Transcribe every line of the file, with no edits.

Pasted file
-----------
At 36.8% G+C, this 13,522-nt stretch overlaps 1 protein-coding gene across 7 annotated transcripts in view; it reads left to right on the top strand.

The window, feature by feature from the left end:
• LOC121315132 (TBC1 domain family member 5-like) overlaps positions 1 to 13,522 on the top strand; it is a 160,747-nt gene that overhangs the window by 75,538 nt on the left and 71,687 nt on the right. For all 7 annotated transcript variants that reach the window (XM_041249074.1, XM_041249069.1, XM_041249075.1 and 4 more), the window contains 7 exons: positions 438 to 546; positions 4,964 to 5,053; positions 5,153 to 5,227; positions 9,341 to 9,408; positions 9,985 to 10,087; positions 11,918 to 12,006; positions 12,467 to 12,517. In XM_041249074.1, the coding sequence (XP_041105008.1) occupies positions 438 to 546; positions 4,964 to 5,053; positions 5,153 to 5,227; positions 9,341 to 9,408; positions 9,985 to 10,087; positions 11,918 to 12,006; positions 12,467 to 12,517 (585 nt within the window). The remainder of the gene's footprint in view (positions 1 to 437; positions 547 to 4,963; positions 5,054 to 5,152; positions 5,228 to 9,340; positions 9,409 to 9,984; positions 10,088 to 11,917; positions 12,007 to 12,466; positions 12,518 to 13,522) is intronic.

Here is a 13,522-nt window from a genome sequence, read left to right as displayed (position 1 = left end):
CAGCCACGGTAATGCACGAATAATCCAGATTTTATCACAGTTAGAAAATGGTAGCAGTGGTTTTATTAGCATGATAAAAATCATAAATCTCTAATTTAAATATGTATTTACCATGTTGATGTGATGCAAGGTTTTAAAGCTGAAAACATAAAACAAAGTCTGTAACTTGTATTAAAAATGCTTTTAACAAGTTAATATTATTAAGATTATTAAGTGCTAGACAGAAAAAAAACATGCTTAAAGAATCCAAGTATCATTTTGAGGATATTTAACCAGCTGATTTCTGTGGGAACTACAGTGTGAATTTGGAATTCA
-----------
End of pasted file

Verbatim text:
At 36.8% G+C, this 13,522-nt stretch overlaps 1 protein-coding gene across 7 annotated transcripts in view; it reads left to right on the top strand.

The window, feature by feature from the left end:
• LOC121315132 (TBC1 domain family member 5-like) overlaps positions 1 to 13,522 on the top strand; it is a 160,747-nt gene that overhangs the window by 75,538 nt on the left and 71,687 nt on the right. For all 7 annotated transcript variants that reach the window (XM_041249074.1, XM_041249069.1, XM_041249075.1 and 4 more), the window contains 7 exons: positions 438 to 546; positions 4,964 to 5,053; positions 5,153 to 5,227; positions 9,341 to 9,408; positions 9,985 to 10,087; positions 11,918 to 12,006; positions 12,467 to 12,517. In XM_041249074.1, the coding sequence (XP_041105008.1) occupies positions 438 to 546; positions 4,964 to 5,053; positions 5,153 to 5,227; positions 9,341 to 9,408; positions 9,985 to 10,087; positions 11,918 to 12,006; positions 12,467 to 12,517 (585 nt within the window). The remainder of the gene's footprint in view (positions 1 to 437; positions 547 to 4,963; positions 5,054 to 5,152; positions 5,228 to 9,340; positions 9,409 to 9,984; positions 10,088 to 11,917; positions 12,007 to 12,466; positions 12,518 to 13,522) is intronic.

Here is a 13,522-nt window from a genome sequence, read left to right as displayed (position 1 = left end):
CAGCCACGGTAATGCACGAATAATCCAGATTTTATCACAGTTAGAAAATGGTAGCAGTGGTTTTATTAGCATGATAAAAATCATAAATCTCTAATTTAAATATGTATTTACCATGTTGATGTGATGCAAGGTTTTAAAGCTGAAAACATAAAACAAAGTCTGTAACTTGTATTAAAAATGCTTTTAACAAGTTAATATTATTAAGATTATTAAGTGCTAGACAGAAAAAAAACATGCTTAAAGAATCCAAGTATCATTTTGAGGATATTTAACCAGCTGATTTCTGTGGGAACTACAGTGTGAATTTGGAATTCA